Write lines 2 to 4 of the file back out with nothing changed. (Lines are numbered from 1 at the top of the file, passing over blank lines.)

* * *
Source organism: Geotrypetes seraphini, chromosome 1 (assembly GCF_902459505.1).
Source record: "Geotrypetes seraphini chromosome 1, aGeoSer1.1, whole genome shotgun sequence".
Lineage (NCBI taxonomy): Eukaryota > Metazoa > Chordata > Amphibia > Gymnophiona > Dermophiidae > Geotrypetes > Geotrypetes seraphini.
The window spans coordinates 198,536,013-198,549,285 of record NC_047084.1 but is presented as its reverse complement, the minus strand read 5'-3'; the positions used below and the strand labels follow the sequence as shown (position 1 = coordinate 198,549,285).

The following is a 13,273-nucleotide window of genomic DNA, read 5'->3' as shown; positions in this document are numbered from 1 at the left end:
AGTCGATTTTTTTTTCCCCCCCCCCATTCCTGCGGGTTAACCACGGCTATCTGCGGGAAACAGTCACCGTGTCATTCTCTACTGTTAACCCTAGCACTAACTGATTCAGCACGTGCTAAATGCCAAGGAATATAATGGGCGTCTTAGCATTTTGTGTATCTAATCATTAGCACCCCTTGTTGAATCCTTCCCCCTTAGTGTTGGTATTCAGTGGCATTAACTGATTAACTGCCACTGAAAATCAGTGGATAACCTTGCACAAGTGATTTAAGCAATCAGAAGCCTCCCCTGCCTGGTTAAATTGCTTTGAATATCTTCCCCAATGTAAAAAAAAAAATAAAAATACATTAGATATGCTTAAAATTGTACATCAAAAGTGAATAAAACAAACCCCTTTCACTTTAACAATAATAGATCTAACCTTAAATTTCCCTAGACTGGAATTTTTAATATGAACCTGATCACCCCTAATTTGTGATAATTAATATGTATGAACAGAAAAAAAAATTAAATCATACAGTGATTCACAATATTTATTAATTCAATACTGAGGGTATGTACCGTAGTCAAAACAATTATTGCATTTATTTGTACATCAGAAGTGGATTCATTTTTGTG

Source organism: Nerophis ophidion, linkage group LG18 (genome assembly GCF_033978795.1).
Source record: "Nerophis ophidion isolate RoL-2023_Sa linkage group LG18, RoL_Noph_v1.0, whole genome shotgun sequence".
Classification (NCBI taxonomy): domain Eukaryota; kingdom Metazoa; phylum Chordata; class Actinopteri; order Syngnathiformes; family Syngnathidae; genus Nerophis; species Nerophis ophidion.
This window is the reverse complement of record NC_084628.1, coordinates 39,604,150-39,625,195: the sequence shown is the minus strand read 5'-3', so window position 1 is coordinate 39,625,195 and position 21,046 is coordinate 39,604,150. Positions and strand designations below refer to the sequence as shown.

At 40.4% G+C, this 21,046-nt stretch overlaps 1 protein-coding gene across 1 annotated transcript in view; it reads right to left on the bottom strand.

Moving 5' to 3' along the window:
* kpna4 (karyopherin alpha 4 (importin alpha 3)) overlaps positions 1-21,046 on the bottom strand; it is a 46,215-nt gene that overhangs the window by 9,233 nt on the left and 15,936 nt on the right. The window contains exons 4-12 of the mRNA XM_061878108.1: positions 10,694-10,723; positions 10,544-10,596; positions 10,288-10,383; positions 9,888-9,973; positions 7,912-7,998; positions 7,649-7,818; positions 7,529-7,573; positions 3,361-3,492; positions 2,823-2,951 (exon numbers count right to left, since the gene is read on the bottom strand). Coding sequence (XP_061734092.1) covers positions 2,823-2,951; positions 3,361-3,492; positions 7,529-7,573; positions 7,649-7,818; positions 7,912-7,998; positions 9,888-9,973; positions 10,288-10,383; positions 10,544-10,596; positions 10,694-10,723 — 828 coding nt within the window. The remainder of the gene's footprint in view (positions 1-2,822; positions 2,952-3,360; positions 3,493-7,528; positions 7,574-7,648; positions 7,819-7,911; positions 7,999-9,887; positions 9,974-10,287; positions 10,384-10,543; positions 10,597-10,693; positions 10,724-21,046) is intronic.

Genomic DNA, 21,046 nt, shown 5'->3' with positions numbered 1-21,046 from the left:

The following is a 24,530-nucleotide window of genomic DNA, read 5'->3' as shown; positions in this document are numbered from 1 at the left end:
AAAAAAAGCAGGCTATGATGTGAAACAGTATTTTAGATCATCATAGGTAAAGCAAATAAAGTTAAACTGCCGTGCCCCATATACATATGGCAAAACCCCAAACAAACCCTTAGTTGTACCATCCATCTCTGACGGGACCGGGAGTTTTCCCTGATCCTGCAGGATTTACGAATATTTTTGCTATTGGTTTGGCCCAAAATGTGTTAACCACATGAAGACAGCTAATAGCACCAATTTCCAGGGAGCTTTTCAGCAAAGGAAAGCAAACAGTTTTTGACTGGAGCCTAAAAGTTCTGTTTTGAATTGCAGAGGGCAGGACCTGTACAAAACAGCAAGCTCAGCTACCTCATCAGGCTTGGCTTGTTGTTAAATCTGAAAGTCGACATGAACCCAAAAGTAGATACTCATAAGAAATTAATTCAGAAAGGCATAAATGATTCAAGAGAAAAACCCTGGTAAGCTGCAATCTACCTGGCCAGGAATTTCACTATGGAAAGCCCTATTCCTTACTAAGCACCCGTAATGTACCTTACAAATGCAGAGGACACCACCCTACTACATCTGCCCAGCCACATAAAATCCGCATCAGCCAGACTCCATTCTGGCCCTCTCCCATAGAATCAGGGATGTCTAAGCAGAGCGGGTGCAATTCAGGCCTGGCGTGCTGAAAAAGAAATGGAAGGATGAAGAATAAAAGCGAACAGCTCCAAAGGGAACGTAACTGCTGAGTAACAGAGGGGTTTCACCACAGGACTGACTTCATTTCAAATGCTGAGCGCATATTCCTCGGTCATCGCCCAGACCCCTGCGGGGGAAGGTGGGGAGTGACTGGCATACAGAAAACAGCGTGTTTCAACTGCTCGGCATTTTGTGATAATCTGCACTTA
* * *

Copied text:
Source record: "Geotrypetes seraphini chromosome 1, aGeoSer1.1, whole genome shotgun sequence".
Lineage (NCBI taxonomy): Eukaryota > Metazoa > Chordata > Amphibia > Gymnophiona > Dermophiidae > Geotrypetes > Geotrypetes seraphini.
The window spans coordinates 198,536,013-198,549,285 of record NC_047084.1 but is presented as its reverse complement, the minus strand read 5'-3'; the positions used below and the strand labels follow the sequence as shown (position 1 = coordinate 198,549,285).